Punishment of Slumlord Made to Fit His Crime
A neurosurgeon from Beverly Hills who owns five blighted apartment buildings in Los Angeles was sentenced Monday to 30 days in jail--and another 30 days under house arrest in one of his own apartment buildings--for repeatedly failing to clear up building and safety violations.
Dr. Milton Avol, 61, was ordered to return to court Thursday to begin serving the unique sentence.
Los Angeles Municipal Judge Veronica Simmons McBeth told the surgeon that once he has served his time in County Jail, he will be transported to Room 117 of the building he owns at 463 S. Bixel St., where he will be forced to remain for 30 days.
Avol will be allowed to bring clean sheets, reading material, a television and a private security guard, she said.
A telephone will be installed so authorities can call to make sure he is in the room at all times--except when he is using the bathroom. There is no private bathroom in the apartment, McBeth explained, and thus Avol will be forced to use a facility across the hall.
He will be allowed to have food brought in. It was not known Monday if the apartment unit is equipped for the doctor to cook his own meals.
The judge had offered Avol, who practices in Hawthorne, his choice of “house arrest” or an additional 30 days in jail.
When Avol and his attorney, Scott S. Furstman, momentarily hesitated before announcing his choice, the judge asked, with apparent mock surprise, whether they were indicating it was difficult to choose between jail and Avol’s own building.
The physician refused comment as he whisked past reporters outside the courtroom.
Deputy City Atty. Stephanie Sautner, who prosecuted the case, praised McBeth’s action, saying, “If (certain) landlords fear that they would have to live in the same squalor they impose on some of their tenants, they just might think twice before allowing their apartments to deteriorate to such a level.”
Sautner said Los Angeles has landlords worse than Avol.
“But this is a classic slumlord situation,” Sautner added.
McBeth sentenced Avol after a daylong hearing in which she ruled that he had not adequately complied with an ultimatum in April that he bring his properties at 1821 and 1839 S. Main St. up to city Safety, Fire and Health Code standards. At the time, McBeth had told Avol he would face 60 days in jail for continued non-compliance.
The ultimatum came as a result of probation violations from a 1983 case involving the Bixel Street property. That December, Sautner said, Avol pleaded guilty to two counts of public health violations and was placed on three years’ probation.
Avol violated the terms of his probation by allowing various Health and Fire Code violations to persist on the South Main Street properties, prosecutors said.
The continuing violations, Sautner said, include broken glass in hallways, rodent infestation, cracked and peeling plaster and unoccupied, fire damaged units. In one fourth-floor apartment inhabited by a mother and four young children, an entire window was missing during an inspection last week, city building inspector Ernest Padilla testified.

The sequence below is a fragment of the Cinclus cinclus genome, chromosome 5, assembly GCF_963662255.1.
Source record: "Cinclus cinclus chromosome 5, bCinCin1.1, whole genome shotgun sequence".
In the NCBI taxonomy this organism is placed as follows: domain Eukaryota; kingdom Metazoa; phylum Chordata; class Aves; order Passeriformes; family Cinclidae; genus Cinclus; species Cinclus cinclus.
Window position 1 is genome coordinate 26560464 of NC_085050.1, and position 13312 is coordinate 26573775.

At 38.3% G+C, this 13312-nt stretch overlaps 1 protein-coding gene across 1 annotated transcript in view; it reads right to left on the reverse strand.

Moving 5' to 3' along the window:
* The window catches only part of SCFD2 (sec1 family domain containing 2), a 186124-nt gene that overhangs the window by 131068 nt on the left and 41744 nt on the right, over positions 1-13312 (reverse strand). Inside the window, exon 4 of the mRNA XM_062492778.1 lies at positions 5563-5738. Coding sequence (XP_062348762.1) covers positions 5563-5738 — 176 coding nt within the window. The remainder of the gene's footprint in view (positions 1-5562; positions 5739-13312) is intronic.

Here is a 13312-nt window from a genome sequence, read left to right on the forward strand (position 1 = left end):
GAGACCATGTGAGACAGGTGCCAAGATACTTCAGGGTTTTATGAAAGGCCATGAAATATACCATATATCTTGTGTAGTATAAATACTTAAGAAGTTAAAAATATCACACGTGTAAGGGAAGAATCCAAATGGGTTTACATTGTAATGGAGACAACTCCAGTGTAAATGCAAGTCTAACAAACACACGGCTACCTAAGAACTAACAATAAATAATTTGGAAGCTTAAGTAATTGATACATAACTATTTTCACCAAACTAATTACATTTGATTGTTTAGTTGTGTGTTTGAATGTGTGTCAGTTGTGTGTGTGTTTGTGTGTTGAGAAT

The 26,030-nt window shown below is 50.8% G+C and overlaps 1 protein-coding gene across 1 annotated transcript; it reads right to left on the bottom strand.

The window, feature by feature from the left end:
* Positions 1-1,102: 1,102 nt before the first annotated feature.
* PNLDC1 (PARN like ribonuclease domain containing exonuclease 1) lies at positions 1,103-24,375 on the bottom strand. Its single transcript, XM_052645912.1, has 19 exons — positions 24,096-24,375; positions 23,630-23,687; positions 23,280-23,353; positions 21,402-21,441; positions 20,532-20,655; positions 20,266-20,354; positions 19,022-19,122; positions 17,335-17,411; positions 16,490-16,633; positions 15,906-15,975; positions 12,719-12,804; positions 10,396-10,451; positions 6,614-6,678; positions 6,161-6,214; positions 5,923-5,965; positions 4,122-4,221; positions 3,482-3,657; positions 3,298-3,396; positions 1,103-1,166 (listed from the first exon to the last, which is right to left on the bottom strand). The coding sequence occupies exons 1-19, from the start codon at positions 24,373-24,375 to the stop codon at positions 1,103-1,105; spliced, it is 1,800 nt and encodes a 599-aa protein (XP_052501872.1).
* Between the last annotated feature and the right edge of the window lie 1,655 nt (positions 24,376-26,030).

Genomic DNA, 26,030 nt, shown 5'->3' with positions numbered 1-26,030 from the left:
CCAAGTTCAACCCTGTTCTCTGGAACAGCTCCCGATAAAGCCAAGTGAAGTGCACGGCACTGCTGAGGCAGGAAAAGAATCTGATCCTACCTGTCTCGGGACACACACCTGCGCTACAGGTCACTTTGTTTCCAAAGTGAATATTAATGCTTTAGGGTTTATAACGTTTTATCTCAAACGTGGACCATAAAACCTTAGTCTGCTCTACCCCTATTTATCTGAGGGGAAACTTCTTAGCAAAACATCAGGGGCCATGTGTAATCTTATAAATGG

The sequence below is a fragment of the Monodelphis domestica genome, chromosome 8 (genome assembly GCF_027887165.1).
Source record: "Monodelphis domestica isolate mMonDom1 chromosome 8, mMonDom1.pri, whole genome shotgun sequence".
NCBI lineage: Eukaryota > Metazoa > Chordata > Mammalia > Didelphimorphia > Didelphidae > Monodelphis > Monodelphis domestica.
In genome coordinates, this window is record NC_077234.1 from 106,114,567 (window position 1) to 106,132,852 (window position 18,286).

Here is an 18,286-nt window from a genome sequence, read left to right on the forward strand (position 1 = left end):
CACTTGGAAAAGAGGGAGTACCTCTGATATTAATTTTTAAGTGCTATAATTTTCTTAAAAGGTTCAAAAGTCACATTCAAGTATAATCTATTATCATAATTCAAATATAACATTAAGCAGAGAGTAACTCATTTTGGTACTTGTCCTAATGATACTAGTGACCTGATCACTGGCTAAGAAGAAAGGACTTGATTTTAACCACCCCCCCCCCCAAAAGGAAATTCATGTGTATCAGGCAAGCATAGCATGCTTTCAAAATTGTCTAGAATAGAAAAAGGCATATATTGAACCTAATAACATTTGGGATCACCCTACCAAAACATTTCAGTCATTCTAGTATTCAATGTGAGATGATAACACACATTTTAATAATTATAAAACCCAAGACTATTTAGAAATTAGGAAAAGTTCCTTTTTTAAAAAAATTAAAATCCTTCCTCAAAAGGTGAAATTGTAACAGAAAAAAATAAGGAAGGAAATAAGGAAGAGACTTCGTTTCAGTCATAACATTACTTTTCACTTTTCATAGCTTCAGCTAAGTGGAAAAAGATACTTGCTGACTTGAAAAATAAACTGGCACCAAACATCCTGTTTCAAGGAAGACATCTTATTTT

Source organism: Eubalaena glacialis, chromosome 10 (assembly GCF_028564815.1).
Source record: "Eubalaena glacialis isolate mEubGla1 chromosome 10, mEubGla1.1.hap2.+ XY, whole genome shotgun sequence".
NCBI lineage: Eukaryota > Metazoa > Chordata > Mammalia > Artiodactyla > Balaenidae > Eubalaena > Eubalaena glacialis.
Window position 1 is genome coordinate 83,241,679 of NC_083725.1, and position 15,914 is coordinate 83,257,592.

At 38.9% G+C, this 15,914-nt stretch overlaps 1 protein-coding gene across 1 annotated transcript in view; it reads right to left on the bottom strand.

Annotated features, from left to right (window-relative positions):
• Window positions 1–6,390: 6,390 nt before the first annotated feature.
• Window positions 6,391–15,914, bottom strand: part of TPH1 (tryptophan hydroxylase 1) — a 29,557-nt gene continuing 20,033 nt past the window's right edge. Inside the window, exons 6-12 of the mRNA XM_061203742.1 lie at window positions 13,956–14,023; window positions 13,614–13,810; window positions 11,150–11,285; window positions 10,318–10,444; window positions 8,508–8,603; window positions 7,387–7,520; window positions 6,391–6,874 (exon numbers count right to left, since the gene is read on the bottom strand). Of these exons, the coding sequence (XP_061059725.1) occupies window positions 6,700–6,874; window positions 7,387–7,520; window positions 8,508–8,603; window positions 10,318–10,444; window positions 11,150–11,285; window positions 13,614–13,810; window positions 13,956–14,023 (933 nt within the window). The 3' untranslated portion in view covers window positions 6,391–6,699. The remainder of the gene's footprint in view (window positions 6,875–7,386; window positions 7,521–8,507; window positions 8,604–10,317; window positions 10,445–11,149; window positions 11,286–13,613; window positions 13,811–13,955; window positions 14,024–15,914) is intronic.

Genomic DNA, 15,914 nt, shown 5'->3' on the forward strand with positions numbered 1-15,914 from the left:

Taking the stand in his own defense, Avol said he has spent more than $100,000 making repairs in recent weeks and attributed many of the outstanding problems to vandalism. He said the window in the fourth-floor apartment had been temporarily removed to replace broken glass.
Avol, who owns five buildings comprising about 300 apartment units, has a long history of code violations at his property at 1821 S. Main. In 1979, he was convicted of fire safety violations there, fined $3,000 and ordered to donate 1,000 hours in medical service to the community. At the time, then-City Atty. Burt Pines led reporters and television crews through the S. Main St. building, saying the penalty was a warning “that we mean business.”
Until now, however, Avol has never served a day in jail, according to Sautner.
The Bixel Street building in which Avol is to serve his house arrest is a three-story structure just west of the Harbor Freeway near downtown Los Angeles. City inspectors say it is also the subject of several continuing building, electric, health and fire violations.
“I wouldn’t say it’s the best room,” inspector Padilla said of Avol’s house arrest quarters. “It’s a typical run-down room.”
McBeth acknowledged that Avol had made some efforts to repair the South Main Street buildings in recent weeks, but “it’s too little, too late,” she said.
She accused Avol of being an “evasive” witness who has shown “a total absence of any empathy for the people who live in” his buildings.
Furstman, asked if he would appeal the sentence, said, “There are various options we will discuss.”
He said Avol had “made efforts to substantially comply with all applicable codes.”
Avol’s other properties at 1919 West 7th St. and 1660-70 N. Western Ave. have also been cited for violations, authorities said.